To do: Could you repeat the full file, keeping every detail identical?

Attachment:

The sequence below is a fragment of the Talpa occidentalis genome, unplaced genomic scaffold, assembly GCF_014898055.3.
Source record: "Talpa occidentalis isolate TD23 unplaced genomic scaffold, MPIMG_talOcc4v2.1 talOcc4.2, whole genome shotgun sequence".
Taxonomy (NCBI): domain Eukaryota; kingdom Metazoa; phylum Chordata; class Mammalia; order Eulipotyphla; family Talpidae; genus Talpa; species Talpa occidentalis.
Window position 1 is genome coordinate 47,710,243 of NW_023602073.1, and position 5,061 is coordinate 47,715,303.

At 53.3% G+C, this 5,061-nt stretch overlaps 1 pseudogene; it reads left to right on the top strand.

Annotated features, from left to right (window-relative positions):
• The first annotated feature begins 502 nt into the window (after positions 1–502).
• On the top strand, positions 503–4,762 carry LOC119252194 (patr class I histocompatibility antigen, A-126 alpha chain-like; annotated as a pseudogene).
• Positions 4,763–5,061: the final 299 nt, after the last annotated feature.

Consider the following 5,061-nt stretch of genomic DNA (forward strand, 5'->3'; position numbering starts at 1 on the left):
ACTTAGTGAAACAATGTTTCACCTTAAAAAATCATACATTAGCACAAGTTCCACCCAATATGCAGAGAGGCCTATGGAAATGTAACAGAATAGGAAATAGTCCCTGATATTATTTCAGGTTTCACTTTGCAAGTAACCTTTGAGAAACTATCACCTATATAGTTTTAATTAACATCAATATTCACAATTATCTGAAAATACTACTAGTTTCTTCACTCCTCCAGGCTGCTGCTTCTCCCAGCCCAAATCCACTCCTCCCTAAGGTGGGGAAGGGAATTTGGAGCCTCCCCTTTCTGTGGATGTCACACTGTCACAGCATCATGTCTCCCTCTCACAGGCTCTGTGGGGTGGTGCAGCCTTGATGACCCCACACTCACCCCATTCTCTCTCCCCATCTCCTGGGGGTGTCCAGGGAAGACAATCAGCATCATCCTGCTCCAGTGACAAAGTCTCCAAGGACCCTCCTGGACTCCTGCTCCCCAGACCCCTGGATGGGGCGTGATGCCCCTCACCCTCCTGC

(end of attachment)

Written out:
The sequence below is a fragment of the Talpa occidentalis genome, unplaced genomic scaffold, assembly GCF_014898055.3.
Source record: "Talpa occidentalis isolate TD23 unplaced genomic scaffold, MPIMG_talOcc4v2.1 talOcc4.2, whole genome shotgun sequence".
Taxonomy (NCBI): domain Eukaryota; kingdom Metazoa; phylum Chordata; class Mammalia; order Eulipotyphla; family Talpidae; genus Talpa; species Talpa occidentalis.
Window position 1 is genome coordinate 47,710,243 of NW_023602073.1, and position 5,061 is coordinate 47,715,303.

At 53.3% G+C, this 5,061-nt stretch overlaps 1 pseudogene; it reads left to right on the top strand.

Annotated features, from left to right (window-relative positions):
• The first annotated feature begins 502 nt into the window (after positions 1–502).
• On the top strand, positions 503–4,762 carry LOC119252194 (patr class I histocompatibility antigen, A-126 alpha chain-like; annotated as a pseudogene).
• Positions 4,763–5,061: the final 299 nt, after the last annotated feature.

Consider the following 5,061-nt stretch of genomic DNA (forward strand, 5'->3'; position numbering starts at 1 on the left):
ACTTAGTGAAACAATGTTTCACCTTAAAAAATCATACATTAGCACAAGTTCCACCCAATATGCAGAGAGGCCTATGGAAATGTAACAGAATAGGAAATAGTCCCTGATATTATTTCAGGTTTCACTTTGCAAGTAACCTTTGAGAAACTATCACCTATATAGTTTTAATTAACATCAATATTCACAATTATCTGAAAATACTACTAGTTTCTTCACTCCTCCAGGCTGCTGCTTCTCCCAGCCCAAATCCACTCCTCCCTAAGGTGGGGAAGGGAATTTGGAGCCTCCCCTTTCTGTGGATGTCACACTGTCACAGCATCATGTCTCCCTCTCACAGGCTCTGTGGGGTGGTGCAGCCTTGATGACCCCACACTCACCCCATTCTCTCTCCCCATCTCCTGGGGGTGTCCAGGGAAGACAATCAGCATCATCCTGCTCCAGTGACAAAGTCTCCAAGGACCCTCCTGGACTCCTGCTCCCCAGACCCCTGGATGGGGCGTGATGCCCCTCACCCTCCTGC